G. Bhagat reports personal fees from Seattle Genetics and Boston Biomedical Inc. outside the submitted work. E.D. Hsi reports other from Eli Lilly and Abbvie, personal fees from Seattle Genetics, Jazz Pharmaceuticals, and Miltenyi Biotec outside the submitted work. B.M. Parsons reports personal fees from Bristol-Myers Squibb, Amgen, and AstraZeneca outside the submitted work. M.A. Piris reports grants from Spanish Association Against Cancer (AECC) during the conduct of the study, grants and personal fees from Takeda, grants from Gilead, and personal fees from EUSA outside the submitted work. J.N. Winter reports grants and personal fees from Merck, Karyopharm, AstraZeneca, Bayer, and Adicet Bio, and grants from Glaxo-Smith-Kline outside the submitted work. No disclosures were reported by the other authors.

M. Deng: Data curation, formal analysis, validation, investigation, methodology, writing–original draft. Z.Y. Xu-Monette: Conceptualization, data curation, formal analysis, validation, investigation, visualization, methodology, writing–original draft, writing–review and editing. L.V. Pham: Formal analysis, investigation, methodology, writing–review and editing. X. Wang: Formal analysis, methodology, writing–review and editing. A. Tzankov: Formal analysis, methodology, writing–review and editing. X. Fang: Validation, investigation, writing–review and editing. F. Zhu: Validation, investigation, writing–review and editing. C. Visco: Resources, writing–review and editing. G. Bhagat: Resources, writing–review and editing. K. Dybkaer: Resources, writing–review and editing. A. Chiu: Resources, writing–review and editing. W. Tam: Resources, writing–review and editing. Y. Zu: Resources, writing–review and editing. E.D. Hsi: Resources, writing–review and editing. H. You: Resources, writing–review and editing. J. Huh: Resources, writing–review and editing. M. Ponzoni: Resources, writing–review and editing. A.J.M. Ferreri: Resources, writing–review and editing. M.B. Møller: Resources, writing–review and editing. B.M. Parsons: Resources, writing–review and editing. F. Hagemeister: Resources, writing–review and editing. J.H. van Krieken: Resources, writing–review and editing. M.A. Piris: Resources, writing–review and editing. J.N. Winter: Resources, writing–review and editing. Y. Li: Resources, writing–review and editing. B. Xu: Resources, writing–review and editing. P. Liu: Conceptualization, resources, supervision, writing–review and editing. K.H. Young: Conceptualization, resources, data curation, formal analysis, supervision, funding acquisition, validation, methodology, writing–original draft, writing–review and editing.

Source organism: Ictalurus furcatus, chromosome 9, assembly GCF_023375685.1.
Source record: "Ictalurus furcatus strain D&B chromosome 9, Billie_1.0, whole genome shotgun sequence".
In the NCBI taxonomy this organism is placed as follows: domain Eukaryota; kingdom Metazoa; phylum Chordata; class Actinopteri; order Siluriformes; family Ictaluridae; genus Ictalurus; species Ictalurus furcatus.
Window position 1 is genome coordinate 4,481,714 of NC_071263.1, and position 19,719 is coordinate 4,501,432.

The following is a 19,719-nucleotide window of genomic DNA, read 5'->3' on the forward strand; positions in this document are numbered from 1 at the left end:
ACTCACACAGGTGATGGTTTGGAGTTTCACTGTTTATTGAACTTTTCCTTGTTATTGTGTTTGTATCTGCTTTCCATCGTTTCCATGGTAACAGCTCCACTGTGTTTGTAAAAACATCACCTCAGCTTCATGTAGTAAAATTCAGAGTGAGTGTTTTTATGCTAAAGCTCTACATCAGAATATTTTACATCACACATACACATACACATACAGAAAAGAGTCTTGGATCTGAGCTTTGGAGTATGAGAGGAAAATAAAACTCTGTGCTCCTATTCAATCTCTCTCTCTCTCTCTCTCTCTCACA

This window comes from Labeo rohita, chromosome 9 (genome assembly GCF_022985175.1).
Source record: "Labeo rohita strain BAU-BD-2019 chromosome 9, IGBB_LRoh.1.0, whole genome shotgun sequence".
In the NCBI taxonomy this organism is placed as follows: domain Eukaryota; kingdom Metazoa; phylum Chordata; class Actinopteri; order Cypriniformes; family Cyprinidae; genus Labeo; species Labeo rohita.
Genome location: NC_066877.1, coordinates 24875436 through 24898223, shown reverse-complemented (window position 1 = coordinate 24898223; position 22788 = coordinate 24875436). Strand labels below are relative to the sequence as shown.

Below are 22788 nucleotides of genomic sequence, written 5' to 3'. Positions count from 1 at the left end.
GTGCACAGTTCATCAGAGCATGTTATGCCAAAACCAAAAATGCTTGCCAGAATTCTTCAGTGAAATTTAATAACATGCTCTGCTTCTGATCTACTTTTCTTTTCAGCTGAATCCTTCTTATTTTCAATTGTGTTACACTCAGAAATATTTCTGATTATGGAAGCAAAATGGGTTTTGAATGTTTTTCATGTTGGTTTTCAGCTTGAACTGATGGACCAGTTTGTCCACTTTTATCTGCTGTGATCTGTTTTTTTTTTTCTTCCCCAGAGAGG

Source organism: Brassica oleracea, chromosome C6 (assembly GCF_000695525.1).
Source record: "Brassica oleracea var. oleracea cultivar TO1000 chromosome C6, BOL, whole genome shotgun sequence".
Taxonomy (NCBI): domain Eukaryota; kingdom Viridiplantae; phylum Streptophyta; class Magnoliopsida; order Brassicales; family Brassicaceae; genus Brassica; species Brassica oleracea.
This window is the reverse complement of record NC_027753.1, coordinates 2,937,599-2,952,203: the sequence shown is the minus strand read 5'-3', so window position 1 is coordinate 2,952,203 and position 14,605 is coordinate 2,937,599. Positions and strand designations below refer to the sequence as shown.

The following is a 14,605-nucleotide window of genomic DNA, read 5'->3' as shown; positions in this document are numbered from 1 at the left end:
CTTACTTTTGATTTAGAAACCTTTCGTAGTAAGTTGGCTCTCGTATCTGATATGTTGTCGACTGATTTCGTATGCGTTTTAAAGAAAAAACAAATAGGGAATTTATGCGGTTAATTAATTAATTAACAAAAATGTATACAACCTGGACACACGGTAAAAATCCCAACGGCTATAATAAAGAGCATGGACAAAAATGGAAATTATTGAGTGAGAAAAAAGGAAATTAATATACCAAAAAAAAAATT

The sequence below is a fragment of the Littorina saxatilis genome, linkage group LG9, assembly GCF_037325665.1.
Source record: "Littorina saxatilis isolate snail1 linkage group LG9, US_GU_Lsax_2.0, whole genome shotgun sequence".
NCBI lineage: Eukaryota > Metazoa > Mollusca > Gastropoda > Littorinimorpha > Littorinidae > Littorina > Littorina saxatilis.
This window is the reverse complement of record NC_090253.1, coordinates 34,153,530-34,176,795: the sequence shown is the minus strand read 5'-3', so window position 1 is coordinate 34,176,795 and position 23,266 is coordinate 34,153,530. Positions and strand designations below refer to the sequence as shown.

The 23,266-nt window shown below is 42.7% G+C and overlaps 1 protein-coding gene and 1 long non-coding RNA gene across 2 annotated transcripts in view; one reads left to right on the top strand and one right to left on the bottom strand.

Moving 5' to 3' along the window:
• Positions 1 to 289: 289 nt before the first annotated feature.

This work was supported by NCI/NIH grants 1R01CA233490-01A1, R01CA138688, R01CA187415, and 1RC1CA146299 to K.H. Young and Y. Li. K.H. Young is also supported by The Duke University Institutional Research Grant Award, Hagemeister Lymphoma Foundation, and Incyte Pharmaceutical Corporation.

The costs of publication of this article were defrayed in part by the payment of page charges. This article must therefore be hereby marked advertisement in accordance with 18 U.S.C. Section 1734 solely to indicate this fact.

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Supplementary data